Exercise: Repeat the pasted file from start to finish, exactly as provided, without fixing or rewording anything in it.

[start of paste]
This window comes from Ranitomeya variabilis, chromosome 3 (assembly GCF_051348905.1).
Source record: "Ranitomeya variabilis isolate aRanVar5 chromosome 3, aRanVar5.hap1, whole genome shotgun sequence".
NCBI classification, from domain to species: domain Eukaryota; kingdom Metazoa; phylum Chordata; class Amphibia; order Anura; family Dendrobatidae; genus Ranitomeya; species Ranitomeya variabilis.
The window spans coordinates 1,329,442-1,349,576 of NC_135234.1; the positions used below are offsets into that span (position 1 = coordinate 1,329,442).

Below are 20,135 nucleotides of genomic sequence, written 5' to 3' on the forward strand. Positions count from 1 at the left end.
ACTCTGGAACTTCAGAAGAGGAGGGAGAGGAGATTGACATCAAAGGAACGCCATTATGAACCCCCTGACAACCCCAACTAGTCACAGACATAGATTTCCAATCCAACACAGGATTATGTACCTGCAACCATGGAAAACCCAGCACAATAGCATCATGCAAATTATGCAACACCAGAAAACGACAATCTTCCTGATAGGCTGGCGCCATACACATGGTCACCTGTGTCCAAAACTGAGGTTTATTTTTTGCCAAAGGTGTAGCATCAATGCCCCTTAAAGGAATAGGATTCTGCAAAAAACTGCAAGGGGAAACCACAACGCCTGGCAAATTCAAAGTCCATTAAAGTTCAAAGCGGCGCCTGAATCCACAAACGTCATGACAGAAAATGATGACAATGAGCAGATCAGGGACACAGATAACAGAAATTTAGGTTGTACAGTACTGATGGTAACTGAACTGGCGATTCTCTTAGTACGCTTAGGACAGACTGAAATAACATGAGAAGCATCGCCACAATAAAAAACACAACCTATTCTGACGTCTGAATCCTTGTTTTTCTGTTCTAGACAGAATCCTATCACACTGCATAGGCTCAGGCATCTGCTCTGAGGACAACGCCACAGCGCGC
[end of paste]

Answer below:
This window comes from Ranitomeya variabilis, chromosome 3 (assembly GCF_051348905.1).
Source record: "Ranitomeya variabilis isolate aRanVar5 chromosome 3, aRanVar5.hap1, whole genome shotgun sequence".
NCBI classification, from domain to species: domain Eukaryota; kingdom Metazoa; phylum Chordata; class Amphibia; order Anura; family Dendrobatidae; genus Ranitomeya; species Ranitomeya variabilis.
The window spans coordinates 1,329,442-1,349,576 of NC_135234.1; the positions used below are offsets into that span (position 1 = coordinate 1,329,442).

Below are 20,135 nucleotides of genomic sequence, written 5' to 3' on the forward strand. Positions count from 1 at the left end.
ACTCTGGAACTTCAGAAGAGGAGGGAGAGGAGATTGACATCAAAGGAACGCCATTATGAACCCCCTGACAACCCCAACTAGTCACAGACATAGATTTCCAATCCAACACAGGATTATGTACCTGCAACCATGGAAAACCCAGCACAATAGCATCATGCAAATTATGCAACACCAGAAAACGACAATCTTCCTGATAGGCTGGCGCCATACACATGGTCACCTGTGTCCAAAACTGAGGTTTATTTTTTGCCAAAGGTGTAGCATCAATGCCCCTTAAAGGAATAGGATTCTGCAAAAAACTGCAAGGGGAAACCACAACGCCTGGCAAATTCAAAGTCCATTAAAGTTCAAAGCGGCGCCTGAATCCACAAACGTCATGACAGAAAATGATGACAATGAGCAGATCAGGGACACAGATAACAGAAATTTAGGTTGTACAGTACTGATGGTAACTGAACTGGCGATTCTCTTAGTACGCTTAGGACAGACTGAAATAACATGAGAAGCATCGCCACAATAAAAAACACAACCTATTCTGACGTCTGAATCCTTGTTTTTCTGTTCTAGACAGAATCCTATCACACTGCATAGGCTCAGGCATCTGCTCTGAGGACAACGCCACAGCGCGC